'Some of the Treasury's hardest decisions are yet to come': Cat Little looks ahead

The Treasury second perm sec says resilience is needed after "what feels like concurrent crises over an extended period"
Photo: Rob Wells/Flickr/CC BY-SA 2.0

By Civil Service World

04 Jan 2023


What has been your highlight of the last 12 months? 

Bringing the government finance function together in Manchester for our first hybrid event since Covid – we had over 1,800 people attend in person, including 400 online as digital attendees. As a community, we welcomed guests externally and from all other functions to launch our new Government Finance Strategy Finance at the heart of decision making; Delivering value for money, and strengthening public trust.

What was your most difficult decision in 2022? 

Supporting spending decisions in the Autumn Statement and setting out the path of public spending across the medium term. Our work in finance and spending has been intensive over the course of the year as inflation erodes spending power for vital public services. Some of the hardest decisions are yet to come as finance teams across government support ministers to translate cash budgets into meaningful delivery plans for 2023.

What is the biggest challenge facing your organisation in 2023, and how are you preparing to meet that challenge as an organisation? 

Our biggest challenge both in the government finance function and HM Treasury is maintaining our resilience and wellbeing. We have had three spending reviews in three years with significant financial uncertainty and intensive delivery through what feels like concurrent crises over an extended period of time. To support the function, the Government Finance Academy have been running wellbeing events focused on personal resilience, mindfulness and defeating stress for staff at all levels. A particular highlight was a session run earlier this year by javelin hero Steve Backley OBE and 400 metre legend Roger Black MBE, two of Great Britain's finest Olympic athletes.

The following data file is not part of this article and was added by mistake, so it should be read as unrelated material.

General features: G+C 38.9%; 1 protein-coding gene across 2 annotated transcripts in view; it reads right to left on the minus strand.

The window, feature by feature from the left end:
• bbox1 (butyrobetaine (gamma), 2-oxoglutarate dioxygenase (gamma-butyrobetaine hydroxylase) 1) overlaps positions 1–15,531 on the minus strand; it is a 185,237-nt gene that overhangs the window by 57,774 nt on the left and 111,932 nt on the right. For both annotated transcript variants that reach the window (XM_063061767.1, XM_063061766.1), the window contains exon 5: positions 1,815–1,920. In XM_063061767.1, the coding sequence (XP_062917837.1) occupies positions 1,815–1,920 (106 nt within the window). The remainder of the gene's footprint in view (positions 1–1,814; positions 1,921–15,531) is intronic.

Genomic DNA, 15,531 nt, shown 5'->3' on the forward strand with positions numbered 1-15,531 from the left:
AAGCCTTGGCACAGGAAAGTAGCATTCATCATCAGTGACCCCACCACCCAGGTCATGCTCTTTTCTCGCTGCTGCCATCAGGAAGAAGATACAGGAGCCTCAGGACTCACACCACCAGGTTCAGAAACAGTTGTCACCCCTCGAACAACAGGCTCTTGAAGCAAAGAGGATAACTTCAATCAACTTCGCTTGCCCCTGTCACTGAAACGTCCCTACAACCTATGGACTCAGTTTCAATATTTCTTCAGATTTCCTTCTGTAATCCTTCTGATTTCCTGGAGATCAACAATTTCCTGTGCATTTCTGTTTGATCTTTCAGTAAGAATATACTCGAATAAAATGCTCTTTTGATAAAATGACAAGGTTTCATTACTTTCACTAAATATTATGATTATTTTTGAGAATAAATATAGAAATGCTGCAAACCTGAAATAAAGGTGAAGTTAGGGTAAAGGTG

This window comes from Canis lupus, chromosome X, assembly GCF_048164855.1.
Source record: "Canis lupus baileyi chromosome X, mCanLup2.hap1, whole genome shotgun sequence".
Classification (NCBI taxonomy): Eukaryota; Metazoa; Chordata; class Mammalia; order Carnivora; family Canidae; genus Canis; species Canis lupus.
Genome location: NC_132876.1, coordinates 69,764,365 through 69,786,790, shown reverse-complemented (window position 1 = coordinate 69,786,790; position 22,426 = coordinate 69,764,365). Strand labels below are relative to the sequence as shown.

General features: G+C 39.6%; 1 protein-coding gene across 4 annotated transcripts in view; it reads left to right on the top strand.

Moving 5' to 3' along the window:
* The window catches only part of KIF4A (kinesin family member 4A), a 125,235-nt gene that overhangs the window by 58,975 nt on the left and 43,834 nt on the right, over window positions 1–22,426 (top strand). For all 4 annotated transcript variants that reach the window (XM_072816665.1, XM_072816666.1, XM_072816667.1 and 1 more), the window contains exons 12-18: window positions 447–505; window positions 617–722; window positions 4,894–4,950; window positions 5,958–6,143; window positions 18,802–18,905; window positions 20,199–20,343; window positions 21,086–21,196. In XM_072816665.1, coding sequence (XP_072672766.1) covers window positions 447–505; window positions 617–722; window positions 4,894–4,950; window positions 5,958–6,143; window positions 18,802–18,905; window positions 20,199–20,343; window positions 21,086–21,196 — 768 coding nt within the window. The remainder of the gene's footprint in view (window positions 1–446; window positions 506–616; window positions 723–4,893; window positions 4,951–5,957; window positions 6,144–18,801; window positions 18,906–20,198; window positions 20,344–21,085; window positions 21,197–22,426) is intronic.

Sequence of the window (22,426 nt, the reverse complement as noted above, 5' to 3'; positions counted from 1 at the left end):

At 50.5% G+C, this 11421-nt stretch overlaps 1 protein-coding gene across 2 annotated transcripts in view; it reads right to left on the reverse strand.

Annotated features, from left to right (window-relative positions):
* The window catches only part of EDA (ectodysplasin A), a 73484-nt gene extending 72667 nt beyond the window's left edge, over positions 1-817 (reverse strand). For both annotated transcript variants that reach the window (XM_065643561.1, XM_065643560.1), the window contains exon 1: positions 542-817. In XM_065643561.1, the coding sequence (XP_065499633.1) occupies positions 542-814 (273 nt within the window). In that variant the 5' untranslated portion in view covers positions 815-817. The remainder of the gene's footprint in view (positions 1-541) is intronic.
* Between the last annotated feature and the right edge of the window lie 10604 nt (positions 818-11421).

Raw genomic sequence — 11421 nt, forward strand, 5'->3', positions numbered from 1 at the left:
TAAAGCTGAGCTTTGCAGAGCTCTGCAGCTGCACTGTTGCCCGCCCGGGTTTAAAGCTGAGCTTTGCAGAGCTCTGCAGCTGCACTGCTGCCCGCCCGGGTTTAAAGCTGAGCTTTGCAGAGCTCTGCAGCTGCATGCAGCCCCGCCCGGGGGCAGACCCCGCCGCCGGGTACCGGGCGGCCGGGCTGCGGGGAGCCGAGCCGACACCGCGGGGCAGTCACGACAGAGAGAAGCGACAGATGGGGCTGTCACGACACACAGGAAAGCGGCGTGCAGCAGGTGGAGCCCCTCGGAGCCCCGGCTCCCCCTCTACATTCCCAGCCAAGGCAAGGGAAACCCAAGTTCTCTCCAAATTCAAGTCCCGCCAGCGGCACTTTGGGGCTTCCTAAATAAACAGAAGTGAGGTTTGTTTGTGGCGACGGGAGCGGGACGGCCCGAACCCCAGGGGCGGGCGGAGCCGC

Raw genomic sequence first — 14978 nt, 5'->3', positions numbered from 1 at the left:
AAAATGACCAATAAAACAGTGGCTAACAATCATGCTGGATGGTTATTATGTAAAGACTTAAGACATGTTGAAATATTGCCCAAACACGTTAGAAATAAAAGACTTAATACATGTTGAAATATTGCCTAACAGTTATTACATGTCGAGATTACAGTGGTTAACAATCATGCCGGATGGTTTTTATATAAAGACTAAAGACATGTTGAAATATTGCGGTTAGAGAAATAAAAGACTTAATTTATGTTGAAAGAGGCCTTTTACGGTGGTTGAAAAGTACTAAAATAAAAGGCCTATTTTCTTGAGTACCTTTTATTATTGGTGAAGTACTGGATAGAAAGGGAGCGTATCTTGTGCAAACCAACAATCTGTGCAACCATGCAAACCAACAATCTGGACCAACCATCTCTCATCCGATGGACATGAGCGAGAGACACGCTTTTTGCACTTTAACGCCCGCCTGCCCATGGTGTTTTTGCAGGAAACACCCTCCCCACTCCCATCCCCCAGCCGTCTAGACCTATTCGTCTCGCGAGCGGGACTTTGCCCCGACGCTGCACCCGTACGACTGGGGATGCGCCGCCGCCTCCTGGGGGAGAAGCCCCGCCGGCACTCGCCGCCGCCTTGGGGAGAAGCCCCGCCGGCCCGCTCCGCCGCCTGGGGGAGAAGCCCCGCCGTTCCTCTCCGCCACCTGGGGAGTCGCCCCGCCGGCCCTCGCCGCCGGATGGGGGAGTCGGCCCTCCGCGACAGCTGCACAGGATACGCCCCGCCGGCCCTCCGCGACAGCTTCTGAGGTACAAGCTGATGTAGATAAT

"Our work in finance and spending has been intensive over the course of the year as inflation erodes spending power for vital public services"

And personally, as a leader? 

I think it has been the same for me as a leader, my personal resilience and tenacity to work through long intensive periods of uncertainty and ambiguity has been tested and stretched in every way. I have got through the toughest times with fantastic support from peers and colleagues, family and friends, to whom I am indebted to in so many ways. I have also ran more than ever before, having taken up running to manage my wellbeing and physical resilience. We have a brilliant Treasury running club who keep me sane every Wednesday lunchtime.

It's not only Santa who has to work at Christmas. What is your best, worst or weirdest experience of working in the festive season?

I have had a few Christmas eve financial planning meetings that have gone right up until last possible moment and far too late into the evening. For many Finance teams Christmas is the hard stop to finalise budgets and business plans for the next financial period. I can recall a few of these where everyone else has been at the pub and we have just had to keep going. Equally, some of my best Christmas times working have been in solidarity with teams working on time critical issues – the team celebration at the pub on Christmas Eve after finalising a tricky Christmas payment run at the MoJ stands out.

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